Investment bonds – fund taxation


This briefing explains how an investment bond fund is taxed.

Core considerations

  • Investment bonds offer a wide choice of funds but have their own distinct tax treatment.
  • Onshore bonds are deemed to have paid basic rate tax in the fund.
  • Offshore bonds do not suffer any tax in the fund.



Onshore bonds

The taxation of the fund is complex but broadly, the underlying income and capital gains of policyholder funds held by insurance companies are subject to corporation tax at the basic rate of 20%. There is no tax on UK dividend income but foreign dividends may have paid withholding tax. This means that when determining whether there would be more income tax payable on a chargeable event gain, a basic rate tax credit is given for the tax already deemed to have been paid.  

Offshore bonds

With an offshore bond, there’s usually no UK tax or local tax and the fund rolls up gross. This also means no tax is deemed to have been paid within the fund and so any chargeable event gain will be subject to income tax for the investor unless it is covered by their available personal allowances. In the case of trustees, the chargeable event gain will always be taxable to income tax.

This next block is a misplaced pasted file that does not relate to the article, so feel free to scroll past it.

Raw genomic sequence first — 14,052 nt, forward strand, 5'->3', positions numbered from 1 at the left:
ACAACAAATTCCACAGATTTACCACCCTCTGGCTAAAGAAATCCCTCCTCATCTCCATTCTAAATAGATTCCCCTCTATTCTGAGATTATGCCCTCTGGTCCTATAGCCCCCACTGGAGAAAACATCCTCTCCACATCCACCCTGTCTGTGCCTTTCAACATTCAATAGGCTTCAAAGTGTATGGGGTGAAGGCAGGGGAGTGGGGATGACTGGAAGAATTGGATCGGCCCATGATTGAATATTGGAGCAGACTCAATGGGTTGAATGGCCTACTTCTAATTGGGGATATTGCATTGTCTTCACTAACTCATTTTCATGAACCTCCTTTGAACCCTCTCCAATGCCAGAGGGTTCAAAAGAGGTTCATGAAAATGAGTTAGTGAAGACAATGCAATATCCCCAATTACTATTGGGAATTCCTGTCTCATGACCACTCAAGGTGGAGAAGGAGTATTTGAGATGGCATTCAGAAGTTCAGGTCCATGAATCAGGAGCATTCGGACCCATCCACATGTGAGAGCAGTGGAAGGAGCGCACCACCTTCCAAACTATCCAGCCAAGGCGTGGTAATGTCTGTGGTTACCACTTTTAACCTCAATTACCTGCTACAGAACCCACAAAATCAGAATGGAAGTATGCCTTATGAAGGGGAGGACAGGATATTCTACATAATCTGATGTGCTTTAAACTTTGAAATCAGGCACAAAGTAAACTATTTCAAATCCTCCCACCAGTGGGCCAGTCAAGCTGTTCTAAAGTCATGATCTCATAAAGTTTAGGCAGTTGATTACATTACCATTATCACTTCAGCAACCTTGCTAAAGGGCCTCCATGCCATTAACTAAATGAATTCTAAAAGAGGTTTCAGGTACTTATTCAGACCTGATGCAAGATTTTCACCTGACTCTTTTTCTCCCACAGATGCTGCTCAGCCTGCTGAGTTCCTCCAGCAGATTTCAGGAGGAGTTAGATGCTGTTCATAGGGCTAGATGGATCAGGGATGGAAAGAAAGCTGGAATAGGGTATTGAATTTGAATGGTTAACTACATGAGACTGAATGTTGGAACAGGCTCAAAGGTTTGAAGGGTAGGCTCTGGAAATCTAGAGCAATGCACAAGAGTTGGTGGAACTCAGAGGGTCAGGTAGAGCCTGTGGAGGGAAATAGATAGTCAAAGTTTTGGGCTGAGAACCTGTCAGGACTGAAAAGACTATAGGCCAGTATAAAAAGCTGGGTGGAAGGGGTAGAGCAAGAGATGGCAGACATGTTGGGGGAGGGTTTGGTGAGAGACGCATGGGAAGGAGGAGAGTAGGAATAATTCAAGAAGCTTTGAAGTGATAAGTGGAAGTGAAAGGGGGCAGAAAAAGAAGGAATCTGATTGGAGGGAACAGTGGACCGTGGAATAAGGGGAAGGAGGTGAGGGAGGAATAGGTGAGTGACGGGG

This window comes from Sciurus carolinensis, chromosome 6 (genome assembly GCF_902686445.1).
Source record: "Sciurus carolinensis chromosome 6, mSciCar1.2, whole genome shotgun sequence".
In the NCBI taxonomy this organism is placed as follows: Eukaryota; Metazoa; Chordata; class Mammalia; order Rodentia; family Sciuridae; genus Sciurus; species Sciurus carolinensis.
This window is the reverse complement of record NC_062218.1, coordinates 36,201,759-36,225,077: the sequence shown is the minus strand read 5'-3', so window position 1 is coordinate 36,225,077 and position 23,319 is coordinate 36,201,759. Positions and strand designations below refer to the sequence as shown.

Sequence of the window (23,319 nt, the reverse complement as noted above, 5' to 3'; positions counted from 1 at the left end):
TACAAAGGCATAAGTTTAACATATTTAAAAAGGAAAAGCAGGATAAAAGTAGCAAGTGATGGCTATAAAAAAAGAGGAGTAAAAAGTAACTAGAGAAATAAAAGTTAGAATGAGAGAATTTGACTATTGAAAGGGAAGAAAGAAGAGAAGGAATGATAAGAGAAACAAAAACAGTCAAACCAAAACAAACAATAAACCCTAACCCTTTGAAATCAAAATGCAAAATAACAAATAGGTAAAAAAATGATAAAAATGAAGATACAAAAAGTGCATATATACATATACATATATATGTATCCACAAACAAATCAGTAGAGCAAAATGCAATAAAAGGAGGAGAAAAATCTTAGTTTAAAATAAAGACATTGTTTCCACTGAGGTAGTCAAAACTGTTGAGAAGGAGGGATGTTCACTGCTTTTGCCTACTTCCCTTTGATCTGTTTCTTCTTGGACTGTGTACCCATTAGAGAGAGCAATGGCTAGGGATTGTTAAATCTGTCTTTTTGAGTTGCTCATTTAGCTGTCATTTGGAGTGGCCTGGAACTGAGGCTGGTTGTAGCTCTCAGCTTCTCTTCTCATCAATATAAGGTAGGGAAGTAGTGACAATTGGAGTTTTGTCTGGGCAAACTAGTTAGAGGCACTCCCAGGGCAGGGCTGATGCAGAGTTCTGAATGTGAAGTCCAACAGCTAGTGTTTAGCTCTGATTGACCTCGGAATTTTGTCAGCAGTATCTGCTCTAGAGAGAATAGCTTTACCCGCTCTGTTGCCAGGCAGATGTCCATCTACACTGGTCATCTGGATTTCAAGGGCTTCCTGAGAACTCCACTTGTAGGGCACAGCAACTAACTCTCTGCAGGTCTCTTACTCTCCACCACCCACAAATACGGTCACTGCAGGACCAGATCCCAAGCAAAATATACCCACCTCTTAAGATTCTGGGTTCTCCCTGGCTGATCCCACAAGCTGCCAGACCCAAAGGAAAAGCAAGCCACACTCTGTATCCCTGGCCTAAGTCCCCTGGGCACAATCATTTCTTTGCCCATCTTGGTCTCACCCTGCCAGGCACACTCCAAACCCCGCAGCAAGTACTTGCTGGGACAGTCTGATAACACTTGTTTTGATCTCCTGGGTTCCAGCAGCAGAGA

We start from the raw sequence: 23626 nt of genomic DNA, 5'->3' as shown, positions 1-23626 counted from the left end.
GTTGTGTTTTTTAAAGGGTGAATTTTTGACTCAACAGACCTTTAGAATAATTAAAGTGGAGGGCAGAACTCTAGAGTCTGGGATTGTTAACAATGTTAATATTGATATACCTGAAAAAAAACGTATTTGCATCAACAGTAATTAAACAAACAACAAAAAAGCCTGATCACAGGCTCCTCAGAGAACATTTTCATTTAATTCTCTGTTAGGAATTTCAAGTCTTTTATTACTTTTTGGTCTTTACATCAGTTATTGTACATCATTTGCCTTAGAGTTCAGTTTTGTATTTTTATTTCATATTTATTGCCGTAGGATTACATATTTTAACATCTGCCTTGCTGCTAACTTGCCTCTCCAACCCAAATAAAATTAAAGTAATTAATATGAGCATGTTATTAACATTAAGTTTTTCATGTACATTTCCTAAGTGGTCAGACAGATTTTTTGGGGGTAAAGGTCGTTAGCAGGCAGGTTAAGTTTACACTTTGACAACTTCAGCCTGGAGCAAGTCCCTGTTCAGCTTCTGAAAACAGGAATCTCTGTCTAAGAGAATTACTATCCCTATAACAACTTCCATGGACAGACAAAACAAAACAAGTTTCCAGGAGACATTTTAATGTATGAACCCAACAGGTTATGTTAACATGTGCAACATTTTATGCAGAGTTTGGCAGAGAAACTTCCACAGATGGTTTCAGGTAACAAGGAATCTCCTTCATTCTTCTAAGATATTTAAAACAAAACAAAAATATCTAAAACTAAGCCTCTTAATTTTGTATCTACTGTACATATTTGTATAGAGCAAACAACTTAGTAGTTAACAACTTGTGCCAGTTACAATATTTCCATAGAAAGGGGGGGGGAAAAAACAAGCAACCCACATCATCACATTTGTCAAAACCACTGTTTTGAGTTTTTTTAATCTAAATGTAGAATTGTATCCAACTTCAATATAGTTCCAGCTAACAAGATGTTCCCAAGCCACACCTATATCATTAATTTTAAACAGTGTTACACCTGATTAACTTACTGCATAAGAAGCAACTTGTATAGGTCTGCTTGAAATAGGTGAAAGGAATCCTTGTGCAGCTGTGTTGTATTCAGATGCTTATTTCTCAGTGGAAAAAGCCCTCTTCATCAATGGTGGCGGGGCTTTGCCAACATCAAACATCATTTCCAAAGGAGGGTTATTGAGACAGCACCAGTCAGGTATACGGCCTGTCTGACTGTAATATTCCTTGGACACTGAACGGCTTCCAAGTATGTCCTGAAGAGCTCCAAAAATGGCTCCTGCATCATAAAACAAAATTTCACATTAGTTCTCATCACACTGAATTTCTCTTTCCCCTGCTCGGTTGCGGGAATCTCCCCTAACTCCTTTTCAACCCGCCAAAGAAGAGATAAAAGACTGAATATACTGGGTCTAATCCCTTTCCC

Switching funds

For both, onshore and offshore bonds, a wide choice of funds are generally available, and it is possible for the investor to switch between funds with no tax implications. 


  Onshore bond Offshore bond

Taxation of the underlying investment fund

Fund subject to corporation tax at 20% on income and capital gains. No tax on UK dividend income.

No UK tax/no local tax on the fund (usually) - gross roll-up. Possible unreclaimable (depending on double tax treaty) withholding tax on dividends. No local/UK fund taxation on capital gains.

Switching between different investment funds

No tax.  No tax.